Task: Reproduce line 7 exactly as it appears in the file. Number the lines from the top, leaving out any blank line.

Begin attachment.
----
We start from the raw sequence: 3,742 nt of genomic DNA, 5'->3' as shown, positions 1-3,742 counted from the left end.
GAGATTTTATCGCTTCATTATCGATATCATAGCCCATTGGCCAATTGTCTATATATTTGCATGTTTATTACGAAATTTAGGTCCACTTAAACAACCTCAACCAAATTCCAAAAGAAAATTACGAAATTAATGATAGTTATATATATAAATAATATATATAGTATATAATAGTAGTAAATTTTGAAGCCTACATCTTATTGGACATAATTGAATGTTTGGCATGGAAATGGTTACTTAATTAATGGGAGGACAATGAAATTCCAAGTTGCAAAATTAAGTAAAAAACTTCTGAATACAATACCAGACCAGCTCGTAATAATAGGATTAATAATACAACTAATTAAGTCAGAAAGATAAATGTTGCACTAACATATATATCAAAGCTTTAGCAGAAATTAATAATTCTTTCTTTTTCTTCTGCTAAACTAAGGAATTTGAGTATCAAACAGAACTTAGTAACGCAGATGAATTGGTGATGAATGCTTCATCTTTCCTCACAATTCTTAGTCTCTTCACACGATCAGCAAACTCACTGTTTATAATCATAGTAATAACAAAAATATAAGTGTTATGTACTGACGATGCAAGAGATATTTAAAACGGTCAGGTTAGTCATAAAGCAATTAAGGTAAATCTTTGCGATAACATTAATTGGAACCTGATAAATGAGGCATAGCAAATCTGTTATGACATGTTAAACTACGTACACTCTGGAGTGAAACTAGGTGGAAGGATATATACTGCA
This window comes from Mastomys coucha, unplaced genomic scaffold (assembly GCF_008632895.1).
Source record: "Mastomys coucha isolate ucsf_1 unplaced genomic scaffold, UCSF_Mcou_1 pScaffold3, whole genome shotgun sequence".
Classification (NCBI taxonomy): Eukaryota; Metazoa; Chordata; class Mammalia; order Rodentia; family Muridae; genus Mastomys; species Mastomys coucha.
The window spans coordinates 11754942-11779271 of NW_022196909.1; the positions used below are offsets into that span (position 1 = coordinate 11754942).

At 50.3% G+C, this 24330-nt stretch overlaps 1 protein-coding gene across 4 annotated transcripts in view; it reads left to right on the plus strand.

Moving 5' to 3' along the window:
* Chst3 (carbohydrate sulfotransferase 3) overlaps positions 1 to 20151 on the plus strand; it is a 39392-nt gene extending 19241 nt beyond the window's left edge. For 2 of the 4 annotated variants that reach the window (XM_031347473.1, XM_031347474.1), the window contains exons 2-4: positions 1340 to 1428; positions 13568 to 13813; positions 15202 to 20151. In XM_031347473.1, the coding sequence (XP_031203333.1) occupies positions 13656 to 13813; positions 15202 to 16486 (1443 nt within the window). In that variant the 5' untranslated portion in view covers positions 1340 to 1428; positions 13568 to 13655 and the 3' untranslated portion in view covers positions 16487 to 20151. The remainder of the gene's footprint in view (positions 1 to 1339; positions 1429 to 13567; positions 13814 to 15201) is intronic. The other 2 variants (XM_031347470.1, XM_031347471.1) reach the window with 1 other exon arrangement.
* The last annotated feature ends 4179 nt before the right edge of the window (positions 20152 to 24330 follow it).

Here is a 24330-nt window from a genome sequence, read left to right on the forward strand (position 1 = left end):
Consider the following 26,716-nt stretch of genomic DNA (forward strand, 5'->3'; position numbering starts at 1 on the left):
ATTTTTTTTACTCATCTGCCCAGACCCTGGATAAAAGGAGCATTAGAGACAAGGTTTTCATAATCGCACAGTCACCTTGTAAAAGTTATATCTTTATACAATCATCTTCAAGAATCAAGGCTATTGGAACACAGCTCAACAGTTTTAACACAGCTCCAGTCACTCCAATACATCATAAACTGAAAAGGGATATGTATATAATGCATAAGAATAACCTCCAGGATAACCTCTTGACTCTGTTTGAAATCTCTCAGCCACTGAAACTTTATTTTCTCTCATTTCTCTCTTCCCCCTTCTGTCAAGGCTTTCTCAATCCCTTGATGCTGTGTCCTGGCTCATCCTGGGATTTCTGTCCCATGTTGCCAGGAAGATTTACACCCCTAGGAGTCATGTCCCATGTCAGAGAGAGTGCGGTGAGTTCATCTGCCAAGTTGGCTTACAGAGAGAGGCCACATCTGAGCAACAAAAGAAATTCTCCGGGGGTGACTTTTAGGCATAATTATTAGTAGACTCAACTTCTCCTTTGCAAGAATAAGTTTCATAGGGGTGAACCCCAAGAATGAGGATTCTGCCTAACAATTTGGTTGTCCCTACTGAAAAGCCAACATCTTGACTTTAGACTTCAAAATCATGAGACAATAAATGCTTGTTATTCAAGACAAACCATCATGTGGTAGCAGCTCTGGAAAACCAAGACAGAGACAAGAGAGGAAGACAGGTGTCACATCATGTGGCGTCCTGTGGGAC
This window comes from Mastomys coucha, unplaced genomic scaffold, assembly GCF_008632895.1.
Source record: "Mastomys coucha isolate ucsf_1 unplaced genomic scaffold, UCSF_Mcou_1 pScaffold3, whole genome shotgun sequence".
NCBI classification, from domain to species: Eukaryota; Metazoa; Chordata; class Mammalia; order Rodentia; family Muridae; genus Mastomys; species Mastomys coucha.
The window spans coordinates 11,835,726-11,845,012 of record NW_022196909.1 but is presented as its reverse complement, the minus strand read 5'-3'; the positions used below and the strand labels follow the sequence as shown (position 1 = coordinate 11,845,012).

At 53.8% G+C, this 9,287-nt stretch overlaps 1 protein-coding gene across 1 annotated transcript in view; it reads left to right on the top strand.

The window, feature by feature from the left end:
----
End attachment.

At 50.3% G+C, this 24330-nt stretch overlaps 1 protein-coding gene across 4 annotated transcripts in view; it reads left to right on the plus strand.